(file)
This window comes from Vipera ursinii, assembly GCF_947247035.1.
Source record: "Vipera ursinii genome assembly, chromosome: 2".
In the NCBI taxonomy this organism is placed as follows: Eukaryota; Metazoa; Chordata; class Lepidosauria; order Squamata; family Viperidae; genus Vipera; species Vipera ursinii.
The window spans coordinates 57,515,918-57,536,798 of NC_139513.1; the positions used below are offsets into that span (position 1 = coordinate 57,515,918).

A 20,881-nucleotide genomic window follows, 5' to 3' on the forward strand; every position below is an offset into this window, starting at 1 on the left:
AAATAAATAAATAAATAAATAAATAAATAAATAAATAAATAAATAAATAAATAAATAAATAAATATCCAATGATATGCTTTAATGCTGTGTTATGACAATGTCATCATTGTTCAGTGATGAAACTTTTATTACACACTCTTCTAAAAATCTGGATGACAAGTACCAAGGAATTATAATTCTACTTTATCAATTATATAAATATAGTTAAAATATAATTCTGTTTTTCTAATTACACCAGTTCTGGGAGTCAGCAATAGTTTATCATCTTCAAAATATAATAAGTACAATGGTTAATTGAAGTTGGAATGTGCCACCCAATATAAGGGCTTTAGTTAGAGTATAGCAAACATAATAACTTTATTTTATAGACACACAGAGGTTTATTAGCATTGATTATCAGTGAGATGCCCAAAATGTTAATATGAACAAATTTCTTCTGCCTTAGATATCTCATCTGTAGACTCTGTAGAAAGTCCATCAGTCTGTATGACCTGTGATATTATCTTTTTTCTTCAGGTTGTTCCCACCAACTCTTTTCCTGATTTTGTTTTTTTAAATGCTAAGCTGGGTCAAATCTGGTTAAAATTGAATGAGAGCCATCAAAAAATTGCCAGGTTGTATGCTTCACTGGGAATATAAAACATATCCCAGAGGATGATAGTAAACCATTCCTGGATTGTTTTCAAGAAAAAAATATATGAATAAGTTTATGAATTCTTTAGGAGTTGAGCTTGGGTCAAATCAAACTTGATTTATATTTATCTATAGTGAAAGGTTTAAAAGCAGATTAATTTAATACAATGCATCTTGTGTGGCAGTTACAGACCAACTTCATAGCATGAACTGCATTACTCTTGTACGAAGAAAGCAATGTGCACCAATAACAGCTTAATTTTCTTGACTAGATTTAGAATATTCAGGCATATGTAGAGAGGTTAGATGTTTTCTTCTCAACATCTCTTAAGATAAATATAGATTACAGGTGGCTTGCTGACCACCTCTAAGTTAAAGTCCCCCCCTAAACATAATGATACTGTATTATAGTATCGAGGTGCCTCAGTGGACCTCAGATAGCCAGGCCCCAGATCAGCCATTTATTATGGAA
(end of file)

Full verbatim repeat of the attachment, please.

This window comes from Vipera ursinii, assembly GCF_947247035.1.
Source record: "Vipera ursinii genome assembly, chromosome: 2".
In the NCBI taxonomy this organism is placed as follows: Eukaryota; Metazoa; Chordata; class Lepidosauria; order Squamata; family Viperidae; genus Vipera; species Vipera ursinii.
The window spans coordinates 57,515,918-57,536,798 of NC_139513.1; the positions used below are offsets into that span (position 1 = coordinate 57,515,918).

A 20,881-nucleotide genomic window follows, 5' to 3' on the forward strand; every position below is an offset into this window, starting at 1 on the left:
AAATAAATAAATAAATAAATAAATAAATAAATAAATAAATAAATAAATAAATAAATAAATAAATATCCAATGATATGCTTTAATGCTGTGTTATGACAATGTCATCATTGTTCAGTGATGAAACTTTTATTACACACTCTTCTAAAAATCTGGATGACAAGTACCAAGGAATTATAATTCTACTTTATCAATTATATAAATATAGTTAAAATATAATTCTGTTTTTCTAATTACACCAGTTCTGGGAGTCAGCAATAGTTTATCATCTTCAAAATATAATAAGTACAATGGTTAATTGAAGTTGGAATGTGCCACCCAATATAAGGGCTTTAGTTAGAGTATAGCAAACATAATAACTTTATTTTATAGACACACAGAGGTTTATTAGCATTGATTATCAGTGAGATGCCCAAAATGTTAATATGAACAAATTTCTTCTGCCTTAGATATCTCATCTGTAGACTCTGTAGAAAGTCCATCAGTCTGTATGACCTGTGATATTATCTTTTTTCTTCAGGTTGTTCCCACCAACTCTTTTCCTGATTTTGTTTTTTTAAATGCTAAGCTGGGTCAAATCTGGTTAAAATTGAATGAGAGCCATCAAAAAATTGCCAGGTTGTATGCTTCACTGGGAATATAAAACATATCCCAGAGGATGATAGTAAACCATTCCTGGATTGTTTTCAAGAAAAAAATATATGAATAAGTTTATGAATTCTTTAGGAGTTGAGCTTGGGTCAAATCAAACTTGATTTATATTTATCTATAGTGAAAGGTTTAAAAGCAGATTAATTTAATACAATGCATCTTGTGTGGCAGTTACAGACCAACTTCATAGCATGAACTGCATTACTCTTGTACGAAGAAAGCAATGTGCACCAATAACAGCTTAATTTTCTTGACTAGATTTAGAATATTCAGGCATATGTAGAGAGGTTAGATGTTTTCTTCTCAACATCTCTTAAGATAAATATAGATTACAGGTGGCTTGCTGACCACCTCTAAGTTAAAGTCCCCCCCTAAACATAATGATACTGTATTATAGTATCGAGGTGCCTCAGTGGACCTCAGATAGCCAGGCCCCAGATCAGCCATTTATTATGGAA